My husband and I recently adopted a precious little girl, Virginia Mei, from China. Virginia Mei’s adoption was a special needs adoption. We chose Virginia Mei knowing she had hydrocephalus- fluid on the brain. In China, we were informed from caregivers in her orphanage that she had a shunt in her head to help relieve the fluid buildup. Virginia Mei’s head was even shaved so we could see her scars. We welcomed her home and quickly fell in love. She is ray of sunshine that radiates joy to all she encounters. We learned some words and phrases in Chinese (Mandarin) and she began learning a few words in English. Days before her scheduled adoption check up in the United States she became severely ill one morning. Screaming and crying while holding her head she yelled wildly in Chinese. I quickly called a friend who speaks fluent Chinese. Virginia Mei told her that her head just hurt so badly. Then she began vomiting profusely. I had researched previously signs to look for when a shunt malfunctions so I took her immediately to our pediatrician. I was then told to rush her to the Vanderbilt Emergency Room and they would be ready.
I cannot describe in detail that drive. While I drove with my hazards on, she began foaming at the mouth and she was unresponsive to my screams. I believed in the depths of my heart that I had lost her. I ran her into the ER where they immediately took her back. Everyone involved was incredible. They could immediately see that she was having seizures over and over again. Once they got them under control they took her back for testing.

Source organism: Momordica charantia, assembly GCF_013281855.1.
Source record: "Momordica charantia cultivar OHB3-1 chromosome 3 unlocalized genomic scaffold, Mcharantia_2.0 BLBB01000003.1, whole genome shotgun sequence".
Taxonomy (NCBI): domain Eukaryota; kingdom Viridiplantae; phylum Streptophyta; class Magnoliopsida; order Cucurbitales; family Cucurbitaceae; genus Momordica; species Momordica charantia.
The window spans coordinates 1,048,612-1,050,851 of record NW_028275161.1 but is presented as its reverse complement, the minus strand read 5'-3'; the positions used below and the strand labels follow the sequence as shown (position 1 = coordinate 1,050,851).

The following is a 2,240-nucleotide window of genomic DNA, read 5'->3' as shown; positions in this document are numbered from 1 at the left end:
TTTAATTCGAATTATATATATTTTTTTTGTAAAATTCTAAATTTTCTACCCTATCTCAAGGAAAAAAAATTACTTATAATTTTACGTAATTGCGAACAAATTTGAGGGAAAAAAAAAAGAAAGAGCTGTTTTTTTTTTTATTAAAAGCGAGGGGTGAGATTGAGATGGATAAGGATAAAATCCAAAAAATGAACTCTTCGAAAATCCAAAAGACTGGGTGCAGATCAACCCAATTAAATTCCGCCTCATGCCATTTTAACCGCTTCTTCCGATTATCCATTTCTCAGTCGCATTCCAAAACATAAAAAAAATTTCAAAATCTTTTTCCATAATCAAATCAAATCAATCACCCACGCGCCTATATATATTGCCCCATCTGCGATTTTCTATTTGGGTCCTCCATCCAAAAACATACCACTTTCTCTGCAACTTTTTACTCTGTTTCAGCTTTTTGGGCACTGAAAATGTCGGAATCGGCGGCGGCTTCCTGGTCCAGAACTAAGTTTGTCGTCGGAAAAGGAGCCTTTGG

To our disbelief, and contrary to the report we received in China, she actually did not have a shunt in her head. And she continued to have seizures. Virginia Mei remained five more days at Vanderbilt. They placed a shunt in her head for her hydrocephalus – her ventricles were four times the regular size. In addition to the shunt procedure for hydrocephalus, we were also sent home with a prescription for twice daily seizure medication. But this is where we were shocked to our core. Not only does Virginia Mei have hydrocephalus, she also has epilepsy. It seems whatever attacked her brain and caused the hydro also did the damage that causes her seizures. They are separate ailments from a likely common source.
As a momma, I was in shock but deeply grateful for healthcare and medicine. A few months have passed. Virginia Mei has only had a few small seizures since. We are educating ourselves. We are learning. We are prepared just in case. Fear crept in and yet, it did not remain. I am learning that there is a stigma associated with epilepsy and I hope that the stigma changes – for our girl and for all those girls and women that have epilepsy. Her disorder does not define her. We cannot imagine our lives without our Virginia Mei. She has been strong and brave in her new country and in her new home. She is a fighter. Virginia Mei will be living with epilepsy because it is a part of her story. And what a story it will be.
Lindsey is a wife and mother to 6 beautiful children. She is lives in Nashville, TN and has a heart for orphaned children throughout the world.